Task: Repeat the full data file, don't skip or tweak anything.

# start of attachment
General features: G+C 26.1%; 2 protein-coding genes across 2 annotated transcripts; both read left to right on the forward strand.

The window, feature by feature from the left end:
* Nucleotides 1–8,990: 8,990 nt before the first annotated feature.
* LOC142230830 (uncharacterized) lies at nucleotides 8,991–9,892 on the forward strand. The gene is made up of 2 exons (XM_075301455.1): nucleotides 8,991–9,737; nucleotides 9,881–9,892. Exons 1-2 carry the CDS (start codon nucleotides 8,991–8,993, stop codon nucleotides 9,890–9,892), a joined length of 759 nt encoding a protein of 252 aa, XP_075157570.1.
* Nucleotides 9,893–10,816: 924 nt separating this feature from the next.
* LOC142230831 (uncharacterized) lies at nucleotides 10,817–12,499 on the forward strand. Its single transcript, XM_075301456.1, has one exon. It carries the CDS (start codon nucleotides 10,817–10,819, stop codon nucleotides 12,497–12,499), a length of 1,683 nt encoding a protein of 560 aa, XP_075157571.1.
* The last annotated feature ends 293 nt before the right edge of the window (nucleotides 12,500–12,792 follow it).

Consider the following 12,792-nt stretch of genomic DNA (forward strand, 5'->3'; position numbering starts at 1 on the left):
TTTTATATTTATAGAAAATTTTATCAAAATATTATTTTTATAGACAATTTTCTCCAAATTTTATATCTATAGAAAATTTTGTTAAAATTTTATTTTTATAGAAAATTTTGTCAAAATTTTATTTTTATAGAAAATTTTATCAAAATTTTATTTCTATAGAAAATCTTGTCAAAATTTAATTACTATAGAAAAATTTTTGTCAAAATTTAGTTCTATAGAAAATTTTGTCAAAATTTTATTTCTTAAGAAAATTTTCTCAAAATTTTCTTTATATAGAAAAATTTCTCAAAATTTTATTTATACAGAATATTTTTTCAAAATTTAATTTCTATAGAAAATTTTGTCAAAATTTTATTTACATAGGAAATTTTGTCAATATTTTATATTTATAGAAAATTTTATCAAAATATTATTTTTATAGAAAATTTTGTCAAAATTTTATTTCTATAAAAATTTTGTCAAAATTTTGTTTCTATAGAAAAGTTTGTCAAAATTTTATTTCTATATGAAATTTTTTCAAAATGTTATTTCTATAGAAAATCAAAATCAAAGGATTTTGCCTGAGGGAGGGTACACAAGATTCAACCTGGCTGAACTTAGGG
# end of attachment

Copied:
General features: G+C 26.1%; 2 protein-coding genes across 2 annotated transcripts; both read left to right on the forward strand.

The window, feature by feature from the left end:
* Nucleotides 1–8,990: 8,990 nt before the first annotated feature.
* LOC142230830 (uncharacterized) lies at nucleotides 8,991–9,892 on the forward strand. The gene is made up of 2 exons (XM_075301455.1): nucleotides 8,991–9,737; nucleotides 9,881–9,892. Exons 1-2 carry the CDS (start codon nucleotides 8,991–8,993, stop codon nucleotides 9,890–9,892), a joined length of 759 nt encoding a protein of 252 aa, XP_075157570.1.
* Nucleotides 9,893–10,816: 924 nt separating this feature from the next.
* LOC142230831 (uncharacterized) lies at nucleotides 10,817–12,499 on the forward strand. Its single transcript, XM_075301456.1, has one exon. It carries the CDS (start codon nucleotides 10,817–10,819, stop codon nucleotides 12,497–12,499), a length of 1,683 nt encoding a protein of 560 aa, XP_075157571.1.
* The last annotated feature ends 293 nt before the right edge of the window (nucleotides 12,500–12,792 follow it).

Consider the following 12,792-nt stretch of genomic DNA (forward strand, 5'->3'; position numbering starts at 1 on the left):
TTTTATATTTATAGAAAATTTTATCAAAATATTATTTTTATAGACAATTTTCTCCAAATTTTATATCTATAGAAAATTTTGTTAAAATTTTATTTTTATAGAAAATTTTGTCAAAATTTTATTTTTATAGAAAATTTTATCAAAATTTTATTTCTATAGAAAATCTTGTCAAAATTTAATTACTATAGAAAAATTTTTGTCAAAATTTAGTTCTATAGAAAATTTTGTCAAAATTTTATTTCTTAAGAAAATTTTCTCAAAATTTTCTTTATATAGAAAAATTTCTCAAAATTTTATTTATACAGAATATTTTTTCAAAATTTAATTTCTATAGAAAATTTTGTCAAAATTTTATTTACATAGGAAATTTTGTCAATATTTTATATTTATAGAAAATTTTATCAAAATATTATTTTTATAGAAAATTTTGTCAAAATTTTATTTCTATAAAAATTTTGTCAAAATTTTGTTTCTATAGAAAAGTTTGTCAAAATTTTATTTCTATATGAAATTTTTTCAAAATGTTATTTCTATAGAAAATCAAAATCAAAGGATTTTGCCTGAGGGAGGGTACACAAGATTCAACCTGGCTGAACTTAGGG